A year (from Old English gēar) is the orbital period of the Earth moving around the Sun. For an observer on the Earth, this corresponds to the period it takes the Sun to complete one course throughout the zodiac along the ecliptic.

In astronomy, the Julian year is a unit of time, defined as 365.25 days of 86400 SI seconds each (no leap seconds).

There is no universally accepted symbol for the year as a unit of time. The International System of Units does not propose one. A common abbreviation in international use is a (for Latin annus), in English also y or yr.

Due to the Earth's axial tilt, the course of a year sees the passing of the seasons, marked by changes in weather, hours of daylight, and consequently vegetation and fertility. In temperate and subpolar regions, generally four seasons are recognized: spring, summer, autumn and winter, astronomically marked by the Sun reaching the points of equinox and solstice, although the climatic seasons lag behind their astronomical markers. In some tropical and subtropical regions it is more common to speak of the rainy (or wet, or monsoon) season versus the dry season.

A calendar year is an approximation of the Earth's orbital period in a given calendar. A calendar year in the Gregorian calendar (as well as in the Julian calendar) has either 365 (common years) or 366 (leap years) days.

The word "year" is also used of periods loosely associated but not strictly identical with either the astronomical or the calendar year, such as the seasonal year, the fiscal year or the academic year, etc. By extension, the term year can mean the orbital period of any planet: for example, a "Martian year" is the time in which Mars completes its own orbit. The term is also applied more broadly to any long period or cycle, such as the "Great Year".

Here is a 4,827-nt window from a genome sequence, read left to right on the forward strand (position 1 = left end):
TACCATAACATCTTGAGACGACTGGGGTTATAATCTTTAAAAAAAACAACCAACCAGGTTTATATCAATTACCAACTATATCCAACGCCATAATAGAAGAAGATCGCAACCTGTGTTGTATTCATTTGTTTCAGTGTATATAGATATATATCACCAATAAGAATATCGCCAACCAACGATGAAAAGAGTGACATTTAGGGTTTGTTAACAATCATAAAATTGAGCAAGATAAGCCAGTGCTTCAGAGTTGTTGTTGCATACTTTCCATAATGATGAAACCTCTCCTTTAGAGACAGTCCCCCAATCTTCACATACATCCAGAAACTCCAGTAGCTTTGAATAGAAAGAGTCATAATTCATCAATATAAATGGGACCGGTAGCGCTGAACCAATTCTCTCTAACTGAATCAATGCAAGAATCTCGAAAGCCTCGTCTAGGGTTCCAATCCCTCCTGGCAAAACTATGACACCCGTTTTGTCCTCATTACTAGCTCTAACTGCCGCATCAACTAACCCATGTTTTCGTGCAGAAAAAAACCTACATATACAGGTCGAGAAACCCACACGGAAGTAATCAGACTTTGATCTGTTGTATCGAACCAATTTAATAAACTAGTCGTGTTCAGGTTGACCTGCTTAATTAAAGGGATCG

Read more about Year:  Etymology, Seasonal Year, Calendar Year, Symbol

Famous quotes containing the word year:

    The phenomena of the year take place every day in a pond on a small scale. Every morning, generally speaking, the shallow water is being warmed more rapidly than the deep, though it may not be made so warm after all, and every evening it is being cooled more rapidly until the morning. The day is an epitome of the year. The night is the winter, the morning and evening are the spring and fall, and the noon is the summer. The cracking and booming of the ice indicate a change of temperature.
    Henry David Thoreau (1817–1862)

    At any rate, let us love for a while, for a year or so, you and me. That’s a form of divine drunkenness that we can all try.
    F. Scott Fitzgerald (1896–1940)

    Material advancement has its share in moral and intellectual progress. Becky Sharp’s acute remark that it is not difficult to be virtuous on ten thousand a year has its applications to nations; and it is futile to expect a hungry and squalid population to be anything but violent and gross.
    Thomas Henry Huxley (1825–95)